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Montreal, August 5, 2015 — Majiza Philip, the young Black woman who was violently arrested and had her left humerus bone badly fractured by Montreal police officers last November, found out last week that she has been charged with four counts after the incident.

On November 21, 2014, Ms. Philip, 26, went with her friend and roommate to the Machine Gun Kelly concert at the Olympia Theater in the Gay Village. When they came out of the concert, her friend was a bit tipsy and was arrested by the police for loitering and being drunk.

Coming out of the washrooms, Ms. Philip went to the police car where her friend was detained, and talked to a female officer who was writing him a ticket. This female officer came out of the police car and tried to grab his jacket from Ms. Philip’s hands. Ms. Philip backed away and told her that she would go to the police station to join him there and give him his jacket herself. She then lightly tapped on the rear window to tell her roommate that she would meet him at the station.

In a matter of seconds, a male officer came out of nowhere and violently pushed her back several times. Other officers came to grab her, push her face against the police car and pull her arms backwards. Still in shock, Ms. Philip said the officers had no right to do this. Then she saw a male police officer’s hand come up and down in a quick motion. She heard a crack, felt intense pain on her left arm and screamed out of pain.

She was then handcuffed, and thrown in the back of the police car. She began to cry and begged the two officers in the car to loosen her left hand because she could feel her left arm bone moving. The two officers laughed her off and ignored her. After 5 to 10 minutes, they drove her to the police station on Saint-Élizabeth St.

During the ride, and after arriving outside the station, she kept crying and asking the officers to do something about her broken arm. The two arresting officers then dragged her out of the car and brought her to a room inside the station, where they interrogated her and filled out some papers.

No one tended to her intense pain, so she had to cry for help. She was then hauled to the lobby of the police station. The officers then released her left arm and handcuffed her right arm to the chair they put her in. They told her they had called an ambulance. Two paramedics eventually arrived, checked her arm and finally took her to the hospital.

Before she left for the hospital, the police officer who broke her arm had asked her to sign a ticket, which she barely understood due to her medical state. She refused to sign, so he said he would mail it to her. She eventually found out by calling the station that she would get two fines, one for yelling and the other, for refusing to comply with the officer’s instruction; however, she never received these two tickets.

After staying overnight at the St. Luc Hospital, she was released in the morning after being diagnosed with a fractured humerus. She got a cast put on for 5 weeks and eventually a metal plate with 6 screws. Ms. Philip lost her full-time job as a cook and could not teach dance in the foreseeable future.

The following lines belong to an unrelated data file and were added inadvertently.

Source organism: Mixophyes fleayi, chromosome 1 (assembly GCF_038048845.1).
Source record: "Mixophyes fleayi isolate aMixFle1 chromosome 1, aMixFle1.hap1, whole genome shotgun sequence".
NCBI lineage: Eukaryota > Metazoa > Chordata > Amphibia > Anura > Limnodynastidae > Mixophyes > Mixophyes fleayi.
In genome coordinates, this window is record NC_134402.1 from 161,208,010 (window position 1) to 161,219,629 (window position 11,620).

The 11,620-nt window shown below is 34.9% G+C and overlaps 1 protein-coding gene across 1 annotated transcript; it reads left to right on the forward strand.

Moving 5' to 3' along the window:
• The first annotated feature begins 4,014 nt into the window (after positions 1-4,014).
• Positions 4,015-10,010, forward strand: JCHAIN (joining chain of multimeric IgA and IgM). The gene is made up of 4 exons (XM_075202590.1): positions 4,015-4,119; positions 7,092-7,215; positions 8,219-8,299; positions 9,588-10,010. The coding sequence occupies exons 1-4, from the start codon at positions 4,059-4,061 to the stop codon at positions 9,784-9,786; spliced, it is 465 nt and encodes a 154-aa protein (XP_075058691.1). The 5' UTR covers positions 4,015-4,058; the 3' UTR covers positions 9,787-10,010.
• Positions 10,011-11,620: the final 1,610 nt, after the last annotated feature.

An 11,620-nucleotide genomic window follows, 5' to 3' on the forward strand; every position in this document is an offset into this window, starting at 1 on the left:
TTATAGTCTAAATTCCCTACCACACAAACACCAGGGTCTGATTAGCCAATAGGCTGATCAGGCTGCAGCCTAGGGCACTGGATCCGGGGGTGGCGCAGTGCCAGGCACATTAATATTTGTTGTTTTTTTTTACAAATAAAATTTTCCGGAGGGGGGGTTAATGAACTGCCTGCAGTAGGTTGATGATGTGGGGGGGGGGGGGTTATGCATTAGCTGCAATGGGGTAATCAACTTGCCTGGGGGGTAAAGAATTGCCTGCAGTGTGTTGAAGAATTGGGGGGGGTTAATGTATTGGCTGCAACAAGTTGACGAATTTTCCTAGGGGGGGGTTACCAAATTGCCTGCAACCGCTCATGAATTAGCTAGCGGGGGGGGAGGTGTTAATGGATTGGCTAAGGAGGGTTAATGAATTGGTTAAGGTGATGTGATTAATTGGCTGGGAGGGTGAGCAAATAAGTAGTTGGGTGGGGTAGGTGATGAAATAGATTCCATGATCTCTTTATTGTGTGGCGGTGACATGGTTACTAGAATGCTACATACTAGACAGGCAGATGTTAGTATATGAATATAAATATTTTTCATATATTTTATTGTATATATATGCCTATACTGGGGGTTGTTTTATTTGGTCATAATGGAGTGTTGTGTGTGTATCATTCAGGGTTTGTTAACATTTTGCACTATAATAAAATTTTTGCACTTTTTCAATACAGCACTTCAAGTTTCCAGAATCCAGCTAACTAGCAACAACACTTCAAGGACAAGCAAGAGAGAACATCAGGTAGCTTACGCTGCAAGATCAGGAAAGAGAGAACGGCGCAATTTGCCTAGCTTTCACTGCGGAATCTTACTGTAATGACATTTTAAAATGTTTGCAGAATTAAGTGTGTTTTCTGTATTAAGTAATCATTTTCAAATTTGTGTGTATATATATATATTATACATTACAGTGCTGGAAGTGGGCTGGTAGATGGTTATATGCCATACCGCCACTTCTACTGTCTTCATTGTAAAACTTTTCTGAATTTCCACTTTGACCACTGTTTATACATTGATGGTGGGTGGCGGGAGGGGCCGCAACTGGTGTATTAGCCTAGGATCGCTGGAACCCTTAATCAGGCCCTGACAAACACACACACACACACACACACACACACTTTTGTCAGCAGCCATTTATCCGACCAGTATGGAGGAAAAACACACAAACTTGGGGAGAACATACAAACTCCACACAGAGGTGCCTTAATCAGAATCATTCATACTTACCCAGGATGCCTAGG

With CRARR’s help, Ms. Philip has filed a police ethics complaint against the officer who beat her up, citing excessive force, an abusive fine and negligence where her health and safety were concerned during custody. Last week, the Police Ethics Commissioner’s investigator met with her and informed her of criminal charges filed against her. Prior to this meeting, she had never been informed of these charges.

She immediately went to the Montreal Courthouse where she learned that after the incident, she was charged with four counts, for assaulting two police officers, obstruction of justice and resisting arrest.

To make the situation worse, because Ms. Philip never received any notice from the police or the courts, she did not know that she had to go for fingerprinting and appear in court last March. As a result, she could be arrested and jailed for her failure to comply with these two orders.

Ms. Philip appeared in court on Monday with her lawyer to set a date for hearings next Monday and to correct the court records about her failure to appear last March.

“When I called to the station to enquire about the two fines, nobody told me that I had criminal charges. I am shocked by the fact that I never received any notice from the police or the Montreal Court about these charges since the incident,” said Ms. Philip.

To date, she still has not received the two fines. Her trial will begin next month.

CRARR will write to the local office of the Director of Criminal and Penal Prosecution to inquire about the failure to notify, and how the prosecution proceeded with the hearing against her without noting the reason for her absence.

“Let my daughter's case be newly appointed Police Chief Philippe Pichet's first challenge. Come to talk to the Black community about the Montreal Police treatments of Black people,” said Ms. Philip's mother Suzanne Bruneau. “Show us you understand that Black Lives Matter, Chief!”

Ms. Philip is the granddaughter of Ethel Bruneau, known as the “Queen of Tap” who came to Montreal from Harlem in the 1950s.